JUST ACROSS THE MIND: A Fantacised Conversation With Ferial Haffajee

October 30, 2015 § Leave a comment

Zama Khumalo
(9 June 2013)

To tell you the truth this life that I’m living now is really boring. I don’t like it. For example, I should be somewhere at this age. I shouldn’t be begging for food from relatives. I should actually be the one who provides. This other time they wanted me to clean the yard so that they would buy me clothes. You see, I hate that. I want a job. I want to be employed. I need a salary every month. I need to start my own family. I can’t keep living like this.

The thing is, when I used to freelance stories for the Daily Sun newspaper I used to make a living. I used to make money, little though and now I quit the job and unemployed. I regret why I quit being a freelance journalist for the Daily Sun but other things I couldn’t stand. For example, I think that, first of all, the death of Deon du Plessis, the paper’s master-mind, made journalism boring completely at the paper and left the newspaper machines into the hands of less enthusiastic journalists. Du Plessis possessed genuine journalistic writing abilities and you learned a lot from his style of writing, various topics and genres.

“Simple thing, a story, just a story, let a story writes itself” he used to say. “If I can produce one darkie who can write English,” he used to tell his black reporters. But most importantly, du Plessis was one of the best journalese writers Media24 had. Then he passed away in late 2011. It was painful to me.

Now I sit at home all days long, mainly reading and tying to write.
I didn’t like working for the Daily Sun anymore after the death of Deon du Plessis, but I happened to also hate the way they exploit and oppress black people at Media24. Working for them is the same as supporting the racist status quo. They are brutally racist, internally and to the public. For example if you follow well the Daily Sun you would notice that it is a newspaper about the lives of black people but ironically it doesn’t cover the cruel exploitation of blacks by the farm-owners across the country.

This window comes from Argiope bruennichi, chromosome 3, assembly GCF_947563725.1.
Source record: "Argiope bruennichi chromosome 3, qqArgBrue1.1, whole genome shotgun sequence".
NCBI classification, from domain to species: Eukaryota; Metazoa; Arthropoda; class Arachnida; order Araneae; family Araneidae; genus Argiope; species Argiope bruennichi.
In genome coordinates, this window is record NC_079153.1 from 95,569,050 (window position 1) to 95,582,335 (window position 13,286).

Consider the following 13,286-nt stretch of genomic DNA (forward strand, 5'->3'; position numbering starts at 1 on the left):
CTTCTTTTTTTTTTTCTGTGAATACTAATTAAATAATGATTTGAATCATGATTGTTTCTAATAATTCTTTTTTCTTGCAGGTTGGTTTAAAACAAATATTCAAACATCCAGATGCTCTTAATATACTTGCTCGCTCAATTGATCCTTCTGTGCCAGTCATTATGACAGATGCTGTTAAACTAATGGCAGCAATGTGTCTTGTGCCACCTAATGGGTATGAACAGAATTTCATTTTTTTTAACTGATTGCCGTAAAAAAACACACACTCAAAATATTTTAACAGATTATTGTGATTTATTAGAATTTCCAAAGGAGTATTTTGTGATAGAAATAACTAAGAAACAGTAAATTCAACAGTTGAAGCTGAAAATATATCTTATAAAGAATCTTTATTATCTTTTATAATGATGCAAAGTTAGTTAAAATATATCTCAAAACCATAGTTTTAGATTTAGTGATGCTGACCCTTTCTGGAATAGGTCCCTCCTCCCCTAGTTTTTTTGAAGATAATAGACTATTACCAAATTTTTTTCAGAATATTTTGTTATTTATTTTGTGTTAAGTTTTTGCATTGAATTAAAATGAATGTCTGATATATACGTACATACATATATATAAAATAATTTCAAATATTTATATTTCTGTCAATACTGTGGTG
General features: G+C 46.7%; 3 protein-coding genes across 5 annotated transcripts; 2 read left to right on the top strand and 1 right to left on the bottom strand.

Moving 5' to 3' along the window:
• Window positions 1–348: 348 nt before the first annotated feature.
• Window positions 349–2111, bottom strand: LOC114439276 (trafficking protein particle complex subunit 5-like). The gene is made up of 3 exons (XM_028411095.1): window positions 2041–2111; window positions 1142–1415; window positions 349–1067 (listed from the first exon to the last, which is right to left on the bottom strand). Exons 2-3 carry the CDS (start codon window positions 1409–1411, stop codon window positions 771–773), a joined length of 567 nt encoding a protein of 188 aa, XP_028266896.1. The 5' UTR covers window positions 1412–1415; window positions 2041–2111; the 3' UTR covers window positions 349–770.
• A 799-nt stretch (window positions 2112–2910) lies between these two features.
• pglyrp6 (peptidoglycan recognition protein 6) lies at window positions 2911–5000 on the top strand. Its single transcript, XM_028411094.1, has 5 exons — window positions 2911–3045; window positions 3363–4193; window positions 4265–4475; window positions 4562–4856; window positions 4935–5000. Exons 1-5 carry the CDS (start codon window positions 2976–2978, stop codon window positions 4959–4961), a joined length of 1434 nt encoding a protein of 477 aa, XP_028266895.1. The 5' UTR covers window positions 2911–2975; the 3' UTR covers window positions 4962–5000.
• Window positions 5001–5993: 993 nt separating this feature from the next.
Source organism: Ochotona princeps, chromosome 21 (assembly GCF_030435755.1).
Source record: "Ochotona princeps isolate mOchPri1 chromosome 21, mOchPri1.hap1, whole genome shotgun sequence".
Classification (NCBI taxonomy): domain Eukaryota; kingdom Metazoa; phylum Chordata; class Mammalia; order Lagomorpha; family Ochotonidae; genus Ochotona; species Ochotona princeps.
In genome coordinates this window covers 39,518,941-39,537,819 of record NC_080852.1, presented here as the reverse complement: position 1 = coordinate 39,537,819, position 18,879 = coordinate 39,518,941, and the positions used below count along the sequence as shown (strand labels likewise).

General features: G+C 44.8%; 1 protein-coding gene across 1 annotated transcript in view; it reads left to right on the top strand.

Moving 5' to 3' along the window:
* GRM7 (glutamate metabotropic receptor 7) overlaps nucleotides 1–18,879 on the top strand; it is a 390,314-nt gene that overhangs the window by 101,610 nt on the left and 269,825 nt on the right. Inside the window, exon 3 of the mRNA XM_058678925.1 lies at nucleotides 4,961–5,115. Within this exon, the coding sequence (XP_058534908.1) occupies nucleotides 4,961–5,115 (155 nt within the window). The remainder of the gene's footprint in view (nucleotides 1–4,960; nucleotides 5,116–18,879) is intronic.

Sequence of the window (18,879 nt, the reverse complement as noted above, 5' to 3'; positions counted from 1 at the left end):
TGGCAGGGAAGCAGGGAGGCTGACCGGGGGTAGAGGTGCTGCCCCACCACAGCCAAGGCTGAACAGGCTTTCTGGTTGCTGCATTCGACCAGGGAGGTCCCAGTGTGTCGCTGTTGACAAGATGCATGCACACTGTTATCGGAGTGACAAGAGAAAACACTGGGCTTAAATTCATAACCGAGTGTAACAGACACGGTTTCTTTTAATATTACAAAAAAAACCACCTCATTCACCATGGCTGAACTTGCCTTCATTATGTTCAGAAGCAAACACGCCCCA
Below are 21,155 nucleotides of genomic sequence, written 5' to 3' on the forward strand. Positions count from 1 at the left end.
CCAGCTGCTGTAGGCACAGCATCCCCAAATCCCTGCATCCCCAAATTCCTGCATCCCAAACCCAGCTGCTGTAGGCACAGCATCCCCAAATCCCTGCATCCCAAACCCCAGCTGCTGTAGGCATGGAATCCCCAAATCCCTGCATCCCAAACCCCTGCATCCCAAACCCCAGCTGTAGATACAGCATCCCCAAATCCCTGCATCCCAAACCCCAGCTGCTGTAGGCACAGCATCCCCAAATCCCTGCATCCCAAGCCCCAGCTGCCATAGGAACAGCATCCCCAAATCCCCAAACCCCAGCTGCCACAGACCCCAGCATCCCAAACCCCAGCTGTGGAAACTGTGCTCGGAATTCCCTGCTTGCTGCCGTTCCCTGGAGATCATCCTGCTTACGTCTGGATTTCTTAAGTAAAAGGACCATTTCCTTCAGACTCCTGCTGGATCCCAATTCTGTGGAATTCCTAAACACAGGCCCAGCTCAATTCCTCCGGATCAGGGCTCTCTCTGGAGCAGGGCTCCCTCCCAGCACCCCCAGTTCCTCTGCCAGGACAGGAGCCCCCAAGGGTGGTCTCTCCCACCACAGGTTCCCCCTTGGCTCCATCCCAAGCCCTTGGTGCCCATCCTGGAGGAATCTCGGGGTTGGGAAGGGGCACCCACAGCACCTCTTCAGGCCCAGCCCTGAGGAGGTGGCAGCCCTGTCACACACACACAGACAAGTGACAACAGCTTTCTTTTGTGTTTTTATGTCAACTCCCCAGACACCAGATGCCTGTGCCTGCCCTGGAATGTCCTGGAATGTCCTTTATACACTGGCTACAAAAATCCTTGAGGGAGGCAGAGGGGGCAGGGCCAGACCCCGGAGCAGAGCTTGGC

Now these are some of these you must just know about me and the reasons and stuff. The other thing you must know is that as I’m writing this it’s actually early in the morning, the time now is 5:47, I’m here at my grand-father’s muddy house in Magudvu, (outside Carolina in Mpumalanga) I’m thinking about a lot of things. Being unemployed is painful. I can’t go back to Daily Sun., as I told you. Besides, they will not take me back anyway. You see if they were gona take me back, I was gona ask Reggy Moalusi, the editor, to place me to write politics and courts. You see I would go everywhere in the country to attend press conferences and cover politicians and then to the courts to cover the activities of law breakers and write very good article. They will not take me.

Now I think I should phone and ask for a columnist job at The Citizen newspaper and perhaps they will allow me to write about my feelings on Zimbabwe and the racism of whites at an international level and what unfolded at Westdene Dam. No. I don’t want to do that. The Citizen is too bigoted. They will want to censor or ignore me at all.

Ok, let me phone Ferial Haffajee. The thing is I sort of like her – she’s got a career that I love. She works as an editor for the City Press newspaper, one of South Africa’s biggest Sunday newspapers and she’s the boss.

I’ll just phone and be brief and ask her for a columnist job. I’m going to tell her that I’m currently employed as an operating officer for a NGO and that I want to write for City Press because I’m also a Constitutionalist. I’ll tell her that it’s nice being a Constitutionalist because it gives you the opportunity to look at human rights violation with another eye. I will just lie and tell her that I have written a lot of books, short-stories and soapie scripts in all my life and that I got my first degree in 1987 from the University of Chicago in the U.S while I was still exiled there during Apartheid.

But above all, I will tell her over the phone that I’m more like a kangaroo when I write and that I don’t like digressing issues shem. Perhaps she will ask, “So what do you mean now?”

Then maybe I’ll say, “I mean I won’t be prepared to write nothing shem. I want to write something. For example, if you look at the columns some City Press columnists write, it’s an opinion I agree, but there is no difference between the time when they wrote and when they didn’t.”

“I don’t understand whatchu mean.”

“I mean I want to work for City Pre – .”